With the surrounds as clean as I could reasonably and safely make them, I used a sharp hobbyist's knife to cut my patches, making sure they were larger than the tears they covered by at least 1/8" in every direction. (For the tear on one driver, I had to make sure the patch extended onto the outer lip of the cone itself.) Sparingly at first, I applied BC-1 to both the inner side of the patch and to the area surrounding the tear, then laid the patch with a pair of tweezers and pressed it in tightly with one of my favorite cheap, multipurpose tools: L-shaped "toothpicks" made of a Teflon-like nonstick plastic, from the luthier's supply company Stewart-MacDonald ($1.95/box of 50, footnote 7). After the adhesive dried, I applied BC-1 more liberally to the outside of the patch, taking care to blend the edges in with their surroundings. The completed repair is mechanically effective and hard to detect, if not quite invisible.


Have a good time
Eventually, I put the two Altec 604Es back where they were when I noticed the bum treble diaphragm: on the floor of my listening room, about 5' from each other, angled in and up toward my central listening seat, the size and shape of the 604 are such that, when placed on a flat, level surface, the cone naturally tilts upward.) I connected them to their outboard crossovers—another whole column right there!—and the crossovers to the outputs of my Shindo Haut-Brion stereo amplifier.

Obviously, low-frequency performance was curtailed by the dipole-cancellation effects of operating such a driver in free space, without a baffle. Nonetheless, it took me far less time than expected to acclimate to the lack of bass. Even under such ridiculous conditions, the 604E Duplexes were musically captivating—almost hypnotically involving—and surprisingly sonically accomplished. I remember listening to a stereo Aretha Franklin record and being startled at the way her voice was located dead-center, approximately 4' behind the drivers. This was very, very encouraging.

But, as I hinted earlier, the treble ranges of the two drivers didn't quite sound the same, one being silvery and the other actually somewhat golden. I confirmed this by swapping channels on both my preamp and amp, to make sure I wasn't attributing to the Altecs some anomaly elsewhere in my system; and since I heard the same difference with CDs and LPs, I didn't bother screwing around with my source components. Fresh advice from Early Bender—proprietor of vintage-audio specialty firm HiFiTown and son of the late, legendary Walt Bender—has encouraged me to try harder to bring the compression drivers of both drivers up to the same spec. I'll detail those efforts in a future column—and describe the 604-friendly cabinets I'll be building this summer. Stay tuned.

4 See the May 2010 "Listening."

Footnote 5: See Tel: (800) 338-0531.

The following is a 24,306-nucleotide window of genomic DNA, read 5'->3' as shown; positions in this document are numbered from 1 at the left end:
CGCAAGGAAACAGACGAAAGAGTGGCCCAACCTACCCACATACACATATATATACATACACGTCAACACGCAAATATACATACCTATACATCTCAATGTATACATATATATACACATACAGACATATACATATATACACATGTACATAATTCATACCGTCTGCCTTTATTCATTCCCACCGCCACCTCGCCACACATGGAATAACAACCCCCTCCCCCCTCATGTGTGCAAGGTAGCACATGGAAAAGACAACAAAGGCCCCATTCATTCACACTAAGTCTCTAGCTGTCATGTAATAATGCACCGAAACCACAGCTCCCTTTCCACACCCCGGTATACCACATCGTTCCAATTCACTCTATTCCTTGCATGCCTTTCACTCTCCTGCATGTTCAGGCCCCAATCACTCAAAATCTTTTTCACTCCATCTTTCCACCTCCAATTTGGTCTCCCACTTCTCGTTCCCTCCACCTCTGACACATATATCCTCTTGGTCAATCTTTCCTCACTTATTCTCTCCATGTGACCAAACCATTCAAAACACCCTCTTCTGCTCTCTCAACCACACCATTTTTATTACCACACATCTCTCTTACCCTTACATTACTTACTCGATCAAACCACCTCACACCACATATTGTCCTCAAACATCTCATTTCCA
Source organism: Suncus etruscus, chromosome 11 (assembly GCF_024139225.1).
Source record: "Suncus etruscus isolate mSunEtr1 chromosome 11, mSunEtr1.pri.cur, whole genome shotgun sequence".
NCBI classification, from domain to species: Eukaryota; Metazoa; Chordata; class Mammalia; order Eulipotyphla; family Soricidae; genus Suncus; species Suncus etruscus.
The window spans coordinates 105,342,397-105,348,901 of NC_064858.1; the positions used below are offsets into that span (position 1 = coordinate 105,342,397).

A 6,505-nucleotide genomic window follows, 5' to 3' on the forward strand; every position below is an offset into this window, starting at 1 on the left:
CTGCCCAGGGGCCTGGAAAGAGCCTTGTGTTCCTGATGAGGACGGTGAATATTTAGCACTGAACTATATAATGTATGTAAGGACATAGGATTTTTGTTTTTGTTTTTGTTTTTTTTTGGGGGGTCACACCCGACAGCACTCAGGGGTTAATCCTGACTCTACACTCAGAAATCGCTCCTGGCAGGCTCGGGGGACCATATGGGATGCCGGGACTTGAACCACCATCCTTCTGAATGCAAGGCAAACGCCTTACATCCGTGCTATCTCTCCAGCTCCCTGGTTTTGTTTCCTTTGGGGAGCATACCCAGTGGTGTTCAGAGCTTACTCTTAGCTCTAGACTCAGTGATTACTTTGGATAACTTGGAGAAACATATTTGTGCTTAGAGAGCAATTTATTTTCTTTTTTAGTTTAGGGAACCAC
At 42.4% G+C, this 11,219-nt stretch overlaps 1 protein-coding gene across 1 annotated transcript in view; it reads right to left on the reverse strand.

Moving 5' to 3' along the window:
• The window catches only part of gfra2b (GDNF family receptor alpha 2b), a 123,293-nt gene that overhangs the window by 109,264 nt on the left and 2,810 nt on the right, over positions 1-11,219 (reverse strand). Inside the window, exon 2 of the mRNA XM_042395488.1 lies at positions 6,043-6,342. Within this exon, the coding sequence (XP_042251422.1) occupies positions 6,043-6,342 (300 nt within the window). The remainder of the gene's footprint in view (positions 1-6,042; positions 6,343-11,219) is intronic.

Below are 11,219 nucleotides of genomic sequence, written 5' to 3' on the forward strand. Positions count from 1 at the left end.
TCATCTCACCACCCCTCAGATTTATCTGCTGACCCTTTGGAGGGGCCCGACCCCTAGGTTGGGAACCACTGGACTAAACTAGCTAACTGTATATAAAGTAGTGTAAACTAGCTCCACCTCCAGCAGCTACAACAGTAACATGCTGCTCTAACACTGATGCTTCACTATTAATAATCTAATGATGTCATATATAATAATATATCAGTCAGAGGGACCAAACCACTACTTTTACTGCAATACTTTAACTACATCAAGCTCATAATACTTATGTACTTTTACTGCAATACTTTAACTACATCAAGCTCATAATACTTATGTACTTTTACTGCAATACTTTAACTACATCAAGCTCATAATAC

Footnote 6: See Tel: (727) 571-1245.

Footnote 7: See Tel: (800) 848-2273.


music guy's picture

Not sure why Stereophile has this Mr. Fixit/Mr. Greenjeans home show thing going on.

Art at the shop; Next Episode, vanishing the cabinets!

Always imagine the resident noise floor of the gear you're listening through is audible well before you start playing anything. Euphonic, sweet but noisy.

grantray's picture

You know, Art, just for kicks, you can stuff those 604s in your Flamenco cabinets as long as you seal the massive port left by the removal of the 811B with a board that reduces the port volume to 2x10x0.75.

If you look at Altec's dimensional specs for the 846A, on the far left, kinda small, you'll notice a "B" version of the front baffle with a high-mounted 15" LF speaker and a 2x10 port underneath, called the 859A. Now, the 859A speaker cabinet Altec offered in the fall of 1965 (only in Valencia finish, not Flamenco but same diff) just so happened to house the 415 BIflex, as well as the 602/604/605 Duplexes. Well fancy that, right?

So if you're really dying to give a proper listen to those freshly restored 604Es before you've had the new cabinets built up, you've got a nearly factory-spec option already sitting in the room... ;)

Bkhuna's picture

Toss companion out the door. Keep equipment and records safe with new locks. End of story.

Ricardo Fromage's picture

I like the DIY/vintage articles, but please don't use the old stuff to evaluate modern equipment.


Why not?

chuckles304's picture

Obviously Mr. Music Guy above has never had the pleasure of rescuing something old and restoring it. The construction company I work for specializes in period restorations. Antique glass, antique pine, antique beams, antique doorknobs, etc. I love seeing old stuff have new life breathed into it. Nevermind the naysayers, Art. keep up the good work.

Metalhead's picture

Whew, what an undertaking. Better on you Mr. Dudley. What an endeavor.

I would ask for a raise, that way, you could have let Great Northern bring them back to life and you could have jetted out to brewing Ommegang for a concert and belgian ale.

Good thing you like doing it as this project certainly involved competence and patience. Wish I had more of it.

Happy listening!!!!

donroth's picture

Hello Art -

I am an Altec and vintage audio fan in general. Your column here is excellent and I would love to see Stereophile do more of this regarding commisioning restorations, repairs, modification descriptions. The audio hobbyist magazines like Sound Practices, Vacuum Tube Valley, etc. are all gone. There are web-based communities with posts detailing restorations, repairs, and building if you are willing to look for them.

The big sound and presence created by Altec speakers with a small tube amp (I have a modified Scott 222-d) is pure magic. I know you know this having followed your columns and publishing in the past. I am having a pair of Altec Capistranos restored now and will be creating a mirror-image set of these by reversing the baffle board on one (the only set like this in the world most likely). These were originally made in the 1950s and thus were sold as monophonic singles. My hope is that the restoration goes as well as promised. You'd be welcome to come and listen anytime because you are helping keep this portion of the audio world alive.